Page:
All roads lead to Rome

Posted on 19 January 2011

In Italy they say, all roads lead to Rome and privately all non-roman Italians say all Romans are mad, there seems to be truth in this. The Romans pride themselves on their expert driving abilities but whether simply doing as you please and hoping that nobody else minds, is good driving, I am not about to judge. As I enter the city, all street markings are abandoned and it is only the signage on a variety of poles that tries desperately to control the traffic flow. But as the signs are highly prized by graffiti artists and often vandalized they can be mainly ignored for their original purpose. Traffic lights, when they are to be found, are merely suggestions not to be taken seriously. If you are in a side street and want to get into the main traffic flow, slowly, slowly edge forward until it is no longer possible for the oncoming traffic to go around you. This is the moment for decisive action, now is the time for speed, nothing to it. If however, you expect somebody to actually, willing, give way for you or expect a break in the traffic flow, you are going nowhere.

The same goes for the pedestrian traffic. You have the right of way at a pedestrian crossing but nobody is going to give it to you, you have to take it. However, you cannot grab that right, you will die. It is once again a matter of gently, gently stepping into the traffic flow, with your eyes firmly and sternly fixed on the oncoming vehicles, paying extra attention to the mopeds, they really don’t like slowing down, let alone stopping for pedestrians. Now that you have started moving do not hesitate, slowly and with determination move forward and like Moses parting the sea, you will get across unscathed and you will be leading a whole slew of pedestrians used to more disciplined driving conditions through the tempest for which they will be grateful. How a Swiss tourist ever comes out of Rome alive is a mystery. In Switzerland, the pedestrians abuse the right of way with aggressive arrogance. So that huge traffic jams build up because the pedestrians simply walk into the road, without so much as a glance at the oncoming traffic, completely confident that the cars will stop. Not just slow down, but come to a complete and absolute halt as the pedestrians dribble across the road; Swiss pedestrians and Roman drivers, now that must be an interesting mix.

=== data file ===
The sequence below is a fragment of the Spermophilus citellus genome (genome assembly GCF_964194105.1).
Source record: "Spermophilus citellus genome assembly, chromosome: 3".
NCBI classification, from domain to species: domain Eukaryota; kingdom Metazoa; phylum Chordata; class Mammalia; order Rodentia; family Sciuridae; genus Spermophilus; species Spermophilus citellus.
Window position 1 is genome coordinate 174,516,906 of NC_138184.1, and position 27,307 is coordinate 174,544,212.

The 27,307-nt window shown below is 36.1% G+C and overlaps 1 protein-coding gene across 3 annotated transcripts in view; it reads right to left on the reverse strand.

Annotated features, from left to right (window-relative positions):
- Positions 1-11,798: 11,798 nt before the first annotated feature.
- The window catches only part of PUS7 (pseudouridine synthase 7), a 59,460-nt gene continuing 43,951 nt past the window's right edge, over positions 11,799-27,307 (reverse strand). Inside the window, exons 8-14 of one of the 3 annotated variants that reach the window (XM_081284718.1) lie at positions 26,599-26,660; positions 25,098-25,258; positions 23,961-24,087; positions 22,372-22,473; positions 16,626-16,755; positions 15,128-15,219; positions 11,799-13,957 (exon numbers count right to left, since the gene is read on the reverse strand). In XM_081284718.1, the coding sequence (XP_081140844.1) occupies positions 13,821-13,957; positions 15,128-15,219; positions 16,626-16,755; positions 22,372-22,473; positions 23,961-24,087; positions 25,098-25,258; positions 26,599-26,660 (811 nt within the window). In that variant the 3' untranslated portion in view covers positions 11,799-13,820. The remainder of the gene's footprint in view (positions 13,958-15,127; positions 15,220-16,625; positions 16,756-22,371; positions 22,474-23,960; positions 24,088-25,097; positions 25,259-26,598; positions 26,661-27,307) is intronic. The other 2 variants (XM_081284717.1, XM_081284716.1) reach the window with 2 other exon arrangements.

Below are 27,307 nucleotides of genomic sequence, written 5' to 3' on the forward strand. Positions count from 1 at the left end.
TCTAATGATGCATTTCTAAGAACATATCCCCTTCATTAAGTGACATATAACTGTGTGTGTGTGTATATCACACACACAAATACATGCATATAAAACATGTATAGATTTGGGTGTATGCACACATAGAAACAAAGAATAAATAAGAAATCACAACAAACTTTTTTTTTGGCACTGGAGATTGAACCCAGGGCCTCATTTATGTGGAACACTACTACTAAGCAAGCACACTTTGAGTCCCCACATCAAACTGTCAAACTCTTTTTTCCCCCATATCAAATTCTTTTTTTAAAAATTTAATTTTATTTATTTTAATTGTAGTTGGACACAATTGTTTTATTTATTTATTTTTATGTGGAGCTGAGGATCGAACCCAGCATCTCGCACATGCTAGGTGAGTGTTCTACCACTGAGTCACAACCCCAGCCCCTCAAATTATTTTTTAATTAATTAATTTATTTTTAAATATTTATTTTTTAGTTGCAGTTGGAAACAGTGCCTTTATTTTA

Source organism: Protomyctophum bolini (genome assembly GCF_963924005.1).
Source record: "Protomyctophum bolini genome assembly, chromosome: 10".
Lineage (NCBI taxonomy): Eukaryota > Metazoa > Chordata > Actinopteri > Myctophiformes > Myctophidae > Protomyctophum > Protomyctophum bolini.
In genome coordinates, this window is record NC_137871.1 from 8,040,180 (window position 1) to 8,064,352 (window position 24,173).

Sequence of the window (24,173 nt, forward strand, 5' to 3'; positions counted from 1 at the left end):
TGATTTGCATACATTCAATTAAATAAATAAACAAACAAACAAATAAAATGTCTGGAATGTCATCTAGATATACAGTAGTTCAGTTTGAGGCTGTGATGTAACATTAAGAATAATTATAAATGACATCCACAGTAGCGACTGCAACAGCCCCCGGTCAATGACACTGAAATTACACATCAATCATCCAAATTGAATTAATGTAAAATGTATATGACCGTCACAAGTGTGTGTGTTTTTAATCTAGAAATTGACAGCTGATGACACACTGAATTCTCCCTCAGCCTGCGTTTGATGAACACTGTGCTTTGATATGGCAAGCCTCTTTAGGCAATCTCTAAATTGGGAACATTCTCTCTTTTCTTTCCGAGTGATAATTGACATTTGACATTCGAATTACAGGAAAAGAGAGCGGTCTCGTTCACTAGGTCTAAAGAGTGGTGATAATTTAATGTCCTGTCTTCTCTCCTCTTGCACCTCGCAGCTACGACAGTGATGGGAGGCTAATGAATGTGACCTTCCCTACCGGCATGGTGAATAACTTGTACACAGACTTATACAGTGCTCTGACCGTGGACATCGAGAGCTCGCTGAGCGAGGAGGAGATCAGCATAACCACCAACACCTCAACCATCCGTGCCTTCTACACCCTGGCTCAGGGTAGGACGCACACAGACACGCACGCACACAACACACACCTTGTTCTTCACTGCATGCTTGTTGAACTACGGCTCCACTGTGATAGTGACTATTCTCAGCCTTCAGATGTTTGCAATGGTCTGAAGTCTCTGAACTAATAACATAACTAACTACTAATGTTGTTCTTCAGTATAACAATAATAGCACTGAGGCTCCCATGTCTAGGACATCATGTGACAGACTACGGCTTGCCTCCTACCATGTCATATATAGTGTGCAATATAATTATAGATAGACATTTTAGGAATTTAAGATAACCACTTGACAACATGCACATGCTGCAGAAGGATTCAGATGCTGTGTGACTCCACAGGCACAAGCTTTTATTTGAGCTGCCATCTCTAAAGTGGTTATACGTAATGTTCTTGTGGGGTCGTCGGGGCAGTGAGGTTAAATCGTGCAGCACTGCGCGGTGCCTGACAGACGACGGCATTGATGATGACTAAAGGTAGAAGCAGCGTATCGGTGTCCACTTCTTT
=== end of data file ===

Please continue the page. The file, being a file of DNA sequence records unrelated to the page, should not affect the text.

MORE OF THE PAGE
An early morning bus ride deposits me in the centre of Rome. It is a place of giants wrestling with serpents that writhe between their legs, naked goddesses leap out of fountains on the bare backs of wild white horses. Priests in black tunics stare in befuddled confusion at ticket vending machines that vend no tickets. Nuns drink pure water from dirty fountains while plain- clothes policemen play cat and mouse with illegal vendors. Rome is a place where gentle aging has become just plain filthy and the sewers heave and burp under the flood of humanity. Mom and pop tourist who have been saving for years to live out the Italian dream, now stand for hours in the sweltering heat, without bench or shade or indication of the length of queue they are in, to see fleeting glimpses of long imagined sights. They buy massively overpriced lunches from the street vendors, which they eat like beggars, sitting on filthy sidewalks where they share the crumbs of their takeout lunch with the fat grey pigeons that waddle from group to group like officious ticket collectors. The wail of ambulances is constantly in the background as another grey-haired tourist succumbs to dehydration or heatstroke. Exhausted tourists and don’t care Romans face-off over extravagant entry fees. The Romance of Italy is not to be found on a package tour bus.